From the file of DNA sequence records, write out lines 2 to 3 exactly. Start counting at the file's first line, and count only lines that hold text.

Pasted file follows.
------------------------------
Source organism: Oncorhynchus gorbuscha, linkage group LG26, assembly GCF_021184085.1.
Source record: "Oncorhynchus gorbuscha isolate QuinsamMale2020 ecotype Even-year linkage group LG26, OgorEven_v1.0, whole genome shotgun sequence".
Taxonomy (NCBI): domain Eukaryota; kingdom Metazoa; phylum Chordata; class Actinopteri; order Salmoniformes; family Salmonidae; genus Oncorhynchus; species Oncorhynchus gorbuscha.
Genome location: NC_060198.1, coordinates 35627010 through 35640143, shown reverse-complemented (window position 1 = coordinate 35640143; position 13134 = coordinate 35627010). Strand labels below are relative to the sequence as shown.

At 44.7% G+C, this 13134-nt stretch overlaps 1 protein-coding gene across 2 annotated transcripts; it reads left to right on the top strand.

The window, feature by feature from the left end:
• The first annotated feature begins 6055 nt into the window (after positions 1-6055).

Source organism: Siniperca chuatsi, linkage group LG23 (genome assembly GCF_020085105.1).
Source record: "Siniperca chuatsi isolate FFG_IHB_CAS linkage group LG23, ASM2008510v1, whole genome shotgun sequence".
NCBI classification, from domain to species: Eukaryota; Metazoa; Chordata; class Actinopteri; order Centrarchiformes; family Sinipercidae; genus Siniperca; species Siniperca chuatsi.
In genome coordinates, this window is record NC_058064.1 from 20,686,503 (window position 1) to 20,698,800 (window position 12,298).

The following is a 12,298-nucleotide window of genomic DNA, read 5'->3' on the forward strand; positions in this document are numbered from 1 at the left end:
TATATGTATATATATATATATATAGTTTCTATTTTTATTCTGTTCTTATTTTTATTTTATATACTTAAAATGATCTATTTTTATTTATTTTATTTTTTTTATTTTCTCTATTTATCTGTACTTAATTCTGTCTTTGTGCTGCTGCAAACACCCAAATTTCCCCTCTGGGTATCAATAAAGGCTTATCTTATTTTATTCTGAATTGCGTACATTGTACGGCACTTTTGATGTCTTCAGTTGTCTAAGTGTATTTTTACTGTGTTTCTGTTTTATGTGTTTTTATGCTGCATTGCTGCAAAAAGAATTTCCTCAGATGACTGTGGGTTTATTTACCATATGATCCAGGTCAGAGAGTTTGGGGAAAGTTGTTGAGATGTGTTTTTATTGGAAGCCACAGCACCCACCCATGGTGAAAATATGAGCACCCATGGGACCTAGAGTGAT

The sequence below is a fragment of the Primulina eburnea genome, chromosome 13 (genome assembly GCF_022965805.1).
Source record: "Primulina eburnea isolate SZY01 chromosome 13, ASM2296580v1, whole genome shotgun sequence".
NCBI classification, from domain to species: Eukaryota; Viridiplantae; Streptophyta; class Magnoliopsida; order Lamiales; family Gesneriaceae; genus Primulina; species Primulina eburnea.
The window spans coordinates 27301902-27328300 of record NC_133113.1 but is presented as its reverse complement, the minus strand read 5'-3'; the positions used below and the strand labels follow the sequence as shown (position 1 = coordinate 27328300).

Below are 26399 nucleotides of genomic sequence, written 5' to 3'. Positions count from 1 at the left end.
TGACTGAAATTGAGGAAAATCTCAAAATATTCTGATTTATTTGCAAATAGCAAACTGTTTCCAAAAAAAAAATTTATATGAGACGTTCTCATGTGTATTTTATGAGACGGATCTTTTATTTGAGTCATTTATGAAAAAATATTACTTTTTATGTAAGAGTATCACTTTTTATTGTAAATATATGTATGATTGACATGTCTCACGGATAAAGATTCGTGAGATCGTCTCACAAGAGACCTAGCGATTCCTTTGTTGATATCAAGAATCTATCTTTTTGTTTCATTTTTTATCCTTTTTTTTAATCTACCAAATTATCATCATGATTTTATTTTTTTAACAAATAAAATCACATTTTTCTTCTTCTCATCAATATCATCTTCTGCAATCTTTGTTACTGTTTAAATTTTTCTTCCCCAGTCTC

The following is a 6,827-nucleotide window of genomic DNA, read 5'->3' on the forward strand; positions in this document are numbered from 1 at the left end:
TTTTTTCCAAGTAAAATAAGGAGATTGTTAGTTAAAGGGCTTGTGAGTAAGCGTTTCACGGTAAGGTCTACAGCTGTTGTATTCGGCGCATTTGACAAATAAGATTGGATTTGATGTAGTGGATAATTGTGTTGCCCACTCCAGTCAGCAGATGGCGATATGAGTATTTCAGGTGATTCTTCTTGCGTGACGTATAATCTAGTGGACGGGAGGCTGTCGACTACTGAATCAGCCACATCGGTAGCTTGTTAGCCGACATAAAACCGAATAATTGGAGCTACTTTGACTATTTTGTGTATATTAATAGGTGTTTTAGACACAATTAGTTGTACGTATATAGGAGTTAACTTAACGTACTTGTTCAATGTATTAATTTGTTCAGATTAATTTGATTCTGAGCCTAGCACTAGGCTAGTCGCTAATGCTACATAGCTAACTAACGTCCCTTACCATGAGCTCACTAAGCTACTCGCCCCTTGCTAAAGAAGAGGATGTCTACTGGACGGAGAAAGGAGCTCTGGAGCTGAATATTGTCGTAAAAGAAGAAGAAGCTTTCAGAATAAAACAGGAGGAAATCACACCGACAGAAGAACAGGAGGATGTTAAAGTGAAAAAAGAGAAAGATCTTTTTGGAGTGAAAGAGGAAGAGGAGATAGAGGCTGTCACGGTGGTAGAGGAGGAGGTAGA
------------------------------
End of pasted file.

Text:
Source record: "Oncorhynchus gorbuscha isolate QuinsamMale2020 ecotype Even-year linkage group LG26, OgorEven_v1.0, whole genome shotgun sequence".
Taxonomy (NCBI): domain Eukaryota; kingdom Metazoa; phylum Chordata; class Actinopteri; order Salmoniformes; family Salmonidae; genus Oncorhynchus; species Oncorhynchus gorbuscha.